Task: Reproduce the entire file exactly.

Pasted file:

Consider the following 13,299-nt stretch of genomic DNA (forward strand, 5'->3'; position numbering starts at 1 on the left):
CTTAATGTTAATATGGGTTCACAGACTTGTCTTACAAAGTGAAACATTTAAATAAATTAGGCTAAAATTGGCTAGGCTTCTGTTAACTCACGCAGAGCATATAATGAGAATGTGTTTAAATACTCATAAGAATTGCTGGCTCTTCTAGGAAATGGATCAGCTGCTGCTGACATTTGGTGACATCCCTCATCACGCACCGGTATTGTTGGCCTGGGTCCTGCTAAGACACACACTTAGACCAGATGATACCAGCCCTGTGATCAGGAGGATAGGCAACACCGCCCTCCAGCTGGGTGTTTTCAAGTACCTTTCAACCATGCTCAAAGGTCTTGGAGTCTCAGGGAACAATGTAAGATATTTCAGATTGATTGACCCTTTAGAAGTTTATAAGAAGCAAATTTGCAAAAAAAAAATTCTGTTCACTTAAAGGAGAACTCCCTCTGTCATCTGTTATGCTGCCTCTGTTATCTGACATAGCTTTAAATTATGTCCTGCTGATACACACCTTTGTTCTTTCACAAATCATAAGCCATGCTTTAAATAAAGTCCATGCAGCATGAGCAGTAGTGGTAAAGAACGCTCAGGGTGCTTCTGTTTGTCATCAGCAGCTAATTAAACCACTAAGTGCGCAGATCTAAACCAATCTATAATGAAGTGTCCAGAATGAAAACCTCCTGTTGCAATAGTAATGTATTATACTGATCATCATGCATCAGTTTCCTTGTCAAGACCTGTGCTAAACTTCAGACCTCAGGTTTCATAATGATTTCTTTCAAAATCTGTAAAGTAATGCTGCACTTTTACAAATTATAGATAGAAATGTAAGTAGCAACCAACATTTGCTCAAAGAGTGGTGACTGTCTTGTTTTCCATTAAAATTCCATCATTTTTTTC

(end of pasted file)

Consider the following 13,299-nt stretch of genomic DNA (forward strand, 5'->3'; position numbering starts at 1 on the left):
CTTAATGTTAATATGGGTTCACAGACTTGTCTTACAAAGTGAAACATTTAAATAAATTAGGCTAAAATTGGCTAGGCTTCTGTTAACTCACGCAGAGCATATAATGAGAATGTGTTTAAATACTCATAAGAATTGCTGGCTCTTCTAGGAAATGGATCAGCTGCTGCTGACATTTGGTGACATCCCTCATCACGCACCGGTATTGTTGGCCTGGGTCCTGCTAAGACACACACTTAGACCAGATGATACCAGCCCTGTGATCAGGAGGATAGGCAACACCGCCCTCCAGCTGGGTGTTTTCAAGTACCTTTCAACCATGCTCAAAGGTCTTGGAGTCTCAGGGAACAATGTAAGATATTTCAGATTGATTGACCCTTTAGAAGTTTATAAGAAGCAAATTTGCAAAAAAAAAATTCTGTTCACTTAAAGGAGAACTCCCTCTGTCATCTGTTATGCTGCCTCTGTTATCTGACATAGCTTTAAATTATGTCCTGCTGATACACACCTTTGTTCTTTCACAAATCATAAGCCATGCTTTAAATAAAGTCCATGCAGCATGAGCAGTAGTGGTAAAGAACGCTCAGGGTGCTTCTGTTTGTCATCAGCAGCTAATTAAACCACTAAGTGCGCAGATCTAAACCAATCTATAATGAAGTGTCCAGAATGAAAACCTCCTGTTGCAATAGTAATGTATTATACTGATCATCATGCATCAGTTTCCTTGTCAAGACCTGTGCTAAACTTCAGACCTCAGGTTTCATAATGATTTCTTTCAAAATCTGTAAAGTAATGCTGCACTTTTACAAATTATAGATAGAAATGTAAGTAGCAACCAACATTTGCTCAAAGAGTGGTGACTGTCTTGTTTTCCATTAAAATTCCATCATTTTTTTC